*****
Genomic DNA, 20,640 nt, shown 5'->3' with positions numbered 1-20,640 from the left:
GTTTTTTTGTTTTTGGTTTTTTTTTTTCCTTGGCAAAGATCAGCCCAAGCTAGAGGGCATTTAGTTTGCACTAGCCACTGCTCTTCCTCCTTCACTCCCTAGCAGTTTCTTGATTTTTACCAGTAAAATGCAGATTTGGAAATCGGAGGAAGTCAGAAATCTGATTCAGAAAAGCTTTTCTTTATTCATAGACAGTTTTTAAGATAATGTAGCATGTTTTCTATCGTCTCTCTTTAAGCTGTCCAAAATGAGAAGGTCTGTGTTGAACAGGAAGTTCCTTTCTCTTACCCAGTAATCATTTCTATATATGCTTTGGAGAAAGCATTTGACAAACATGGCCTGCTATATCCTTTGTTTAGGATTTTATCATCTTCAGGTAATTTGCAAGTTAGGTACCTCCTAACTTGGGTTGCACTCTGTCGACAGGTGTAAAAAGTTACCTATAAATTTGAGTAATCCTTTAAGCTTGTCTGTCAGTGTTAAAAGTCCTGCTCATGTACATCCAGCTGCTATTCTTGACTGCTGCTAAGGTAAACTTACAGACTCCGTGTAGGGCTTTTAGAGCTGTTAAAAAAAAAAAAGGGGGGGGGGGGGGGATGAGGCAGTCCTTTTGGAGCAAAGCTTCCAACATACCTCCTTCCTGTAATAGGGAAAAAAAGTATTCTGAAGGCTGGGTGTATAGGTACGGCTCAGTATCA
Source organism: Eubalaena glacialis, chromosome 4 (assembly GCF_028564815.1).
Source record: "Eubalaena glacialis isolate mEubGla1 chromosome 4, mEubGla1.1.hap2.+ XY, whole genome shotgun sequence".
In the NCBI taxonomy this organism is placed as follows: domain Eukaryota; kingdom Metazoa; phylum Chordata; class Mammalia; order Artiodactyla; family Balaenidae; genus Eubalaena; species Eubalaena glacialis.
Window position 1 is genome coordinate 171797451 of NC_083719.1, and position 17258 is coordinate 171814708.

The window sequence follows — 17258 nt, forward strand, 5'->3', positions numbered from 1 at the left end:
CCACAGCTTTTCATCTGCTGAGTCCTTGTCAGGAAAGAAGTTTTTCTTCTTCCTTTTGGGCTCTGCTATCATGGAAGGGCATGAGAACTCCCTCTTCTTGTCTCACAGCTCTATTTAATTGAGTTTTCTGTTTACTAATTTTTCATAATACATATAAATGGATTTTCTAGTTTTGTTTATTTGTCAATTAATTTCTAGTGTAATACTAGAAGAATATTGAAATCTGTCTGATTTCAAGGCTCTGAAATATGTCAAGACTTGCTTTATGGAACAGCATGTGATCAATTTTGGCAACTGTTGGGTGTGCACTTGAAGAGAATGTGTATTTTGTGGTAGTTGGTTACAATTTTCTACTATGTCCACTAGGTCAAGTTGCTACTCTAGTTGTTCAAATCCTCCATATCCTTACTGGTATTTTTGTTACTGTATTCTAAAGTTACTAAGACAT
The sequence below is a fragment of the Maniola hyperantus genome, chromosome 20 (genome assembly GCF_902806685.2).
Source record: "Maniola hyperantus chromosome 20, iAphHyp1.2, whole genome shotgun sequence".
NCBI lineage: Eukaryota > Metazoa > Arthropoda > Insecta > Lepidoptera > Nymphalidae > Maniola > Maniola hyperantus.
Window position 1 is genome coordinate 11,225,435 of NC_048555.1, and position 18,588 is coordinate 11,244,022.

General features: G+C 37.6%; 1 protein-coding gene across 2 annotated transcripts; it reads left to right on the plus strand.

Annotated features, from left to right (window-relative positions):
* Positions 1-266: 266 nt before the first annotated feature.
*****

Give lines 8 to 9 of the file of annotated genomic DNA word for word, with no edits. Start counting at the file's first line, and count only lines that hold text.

CCACAGCTTTTCATCTGCTGAGTCCTTGTCAGGAAAGAAGTTTTTCTTCTTCCTTTTGGGCTCTGCTATCATGGAAGGGCATGAGAACTCCCTCTTCTTGTCTCACAGCTCTATTTAATTGAGTTTTCTGTTTACTAATTTTTCATAATACATATAAATGGATTTTCTAGTTTTGTTTATTTGTCAATTAATTTCTAGTGTAATACTAGAAGAATATTGAAATCTGTCTGATTTCAAGGCTCTGAAATATGTCAAGACTTGCTTTATGGAACAGCATGTGATCAATTTTGGCAACTGTTGGGTGTGCACTTGAAGAGAATGTGTATTTTGTGGTAGTTGGTTACAATTTTCTACTATGTCCACTAGGTCAAGTTGCTACTCTAGTTGTTCAAATCCTCCATATCCTTACTGGTATTTTTGTTACTGTATTCTAAAGTTACTAAGACAT
The sequence below is a fragment of the Maniola hyperantus genome, chromosome 20 (genome assembly GCF_902806685.2).